Case Scenario: Ms. Jones is a 78-year old woman who presents to your clinic complaining of headache and right arm weakness.
Vital signs: BP 168/95 mmHg; HR 90 bpm, regular; RR 16 rpm; Temp 99.2°F
Differential Diagnoses: List at least 4 differential diagnoses that should be included for the above chief complaint.
- Subarachnoid hemorrhage
- Cerebral Venous Thrombosis
- Subdural hematoma
- Acute hypertension
History: Use the space below to list the questions you would ask to obtain a full history of present illness (HPI).
- When did the headache start?
- How frequently does the headache occur?
- How severe is the pain?
- What are the characteristics of the headache?
- Where is the pain located? Is it localized or does it radiate?
- Any previous history of headache?
- What are characteristics of past headaches?
- Any recent history of trauma/injury?
- When did the trauma/injury occur?
- Any associated symptoms from the recent injury such as nausea, vomiting, or loss of consciousness?
- Is there any triggering factors such as:
- Any associated signs and symptoms such as:
- Change in appetite
- Did you notice any mood or personality changes?
- Any recent infection or history of immunocompromise?
- Any family history of heart or neurologic problems?
- Do you have any muscle aches or pains, particularly in the neck and shoulder?
- Can you walk normally?
- Do you have any numbness in any part of your body?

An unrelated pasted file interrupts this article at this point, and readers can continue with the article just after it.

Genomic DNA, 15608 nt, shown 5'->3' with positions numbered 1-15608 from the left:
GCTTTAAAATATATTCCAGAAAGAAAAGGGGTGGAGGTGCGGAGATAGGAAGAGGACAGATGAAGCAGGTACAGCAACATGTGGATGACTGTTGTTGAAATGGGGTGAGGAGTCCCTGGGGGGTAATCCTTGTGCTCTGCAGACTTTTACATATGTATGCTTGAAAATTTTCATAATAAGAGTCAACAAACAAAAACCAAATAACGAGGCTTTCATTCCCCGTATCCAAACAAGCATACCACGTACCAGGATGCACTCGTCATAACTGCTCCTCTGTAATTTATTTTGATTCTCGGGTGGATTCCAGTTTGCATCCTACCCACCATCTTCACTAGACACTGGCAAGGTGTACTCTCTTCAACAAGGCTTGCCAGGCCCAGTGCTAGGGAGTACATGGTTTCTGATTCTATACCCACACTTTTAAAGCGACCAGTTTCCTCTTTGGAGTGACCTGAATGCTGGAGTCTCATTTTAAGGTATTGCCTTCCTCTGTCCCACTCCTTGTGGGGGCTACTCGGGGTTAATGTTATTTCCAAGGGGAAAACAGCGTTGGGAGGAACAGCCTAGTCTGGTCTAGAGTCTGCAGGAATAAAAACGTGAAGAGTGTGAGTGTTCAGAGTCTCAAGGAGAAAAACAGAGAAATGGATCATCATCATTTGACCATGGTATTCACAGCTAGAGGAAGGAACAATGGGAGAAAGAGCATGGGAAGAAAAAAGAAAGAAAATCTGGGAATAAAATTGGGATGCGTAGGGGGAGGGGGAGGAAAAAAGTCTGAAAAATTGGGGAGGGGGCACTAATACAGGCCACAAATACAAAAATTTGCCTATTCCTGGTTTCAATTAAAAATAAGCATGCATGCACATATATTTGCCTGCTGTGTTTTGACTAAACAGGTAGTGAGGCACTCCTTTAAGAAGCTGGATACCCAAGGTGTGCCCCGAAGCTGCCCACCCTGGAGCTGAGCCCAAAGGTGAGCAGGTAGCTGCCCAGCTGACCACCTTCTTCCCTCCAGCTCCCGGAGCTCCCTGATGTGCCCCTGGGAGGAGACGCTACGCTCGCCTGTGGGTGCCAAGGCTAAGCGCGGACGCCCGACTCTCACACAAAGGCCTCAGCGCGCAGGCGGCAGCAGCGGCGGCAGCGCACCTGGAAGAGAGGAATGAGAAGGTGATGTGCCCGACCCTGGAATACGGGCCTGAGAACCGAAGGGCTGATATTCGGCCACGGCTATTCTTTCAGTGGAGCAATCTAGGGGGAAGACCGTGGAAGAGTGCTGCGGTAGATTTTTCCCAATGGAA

- Do you feel any weakness in any part of your body?
- Can you move your arms and legs normally?
- Epidemiologic factors:
- Do you currently smoke?
- How many packs of cigarette in a day?
- When did you start smoking
- If not smoking, did you have a history of being a smoker? If yes, how many packs a day and for how many years?
- Do you currently smoke?
- Alcohol consumption
- What are your current medications?
- Type of medications
- When did you start taking these medications?
- Vital signs
- BP 168/95 mmHg
- HR 90 bpm, regular
- RR 16 rpm
- Temp 99.2°F
- Decreased level of consciousness or alertness
- Cranial nerve testing – to determine space-occupying lesions
- Loss of balance or coordination
- Severe headache
- Mood changes
- Vision problems such as double vision, temporary loss of vision or blind spots
- Anisocoria or difference in size of pupils
- Stiff neck
- Opisthotonos or sudden stiffening of both back and neck along with arching of the back
- Hemiparesis or weakness of a limb
- Difficulty speaking or aphasia
Diagnosis: Subarachnoid Hemorrhage
- Laboratory tests
- Chemistry panel – to establish baseline data and to compare current result to tests that were previously taken.
- Complete blood count – to evaluate possible infection or detect any hematologic abnormalities.
- Prothrombin time and activated partial thromboplastin time – to determine possible clotting problems
- Blood screening and typing – to determine blood type and in preparation for possible use, particularly if patient will undergo surgery.
- Cardiac enzymes – to detect any cardiac problems or ischemia
- Arterial blood gas – essential in patients who have decreasing level of consciousness and who are at risk for pulmonary compromise.
- Imaging test
- Computed Tomography Scan without contrast
CT Scan without contrast, within 6 hours of onset, is the most sensitive method to detect subarachnoid hemorrhage. However, sensitivity of this imaging test declines with the time from onset. The CT scan of the brain provides information about the location and prognosis of the bleed.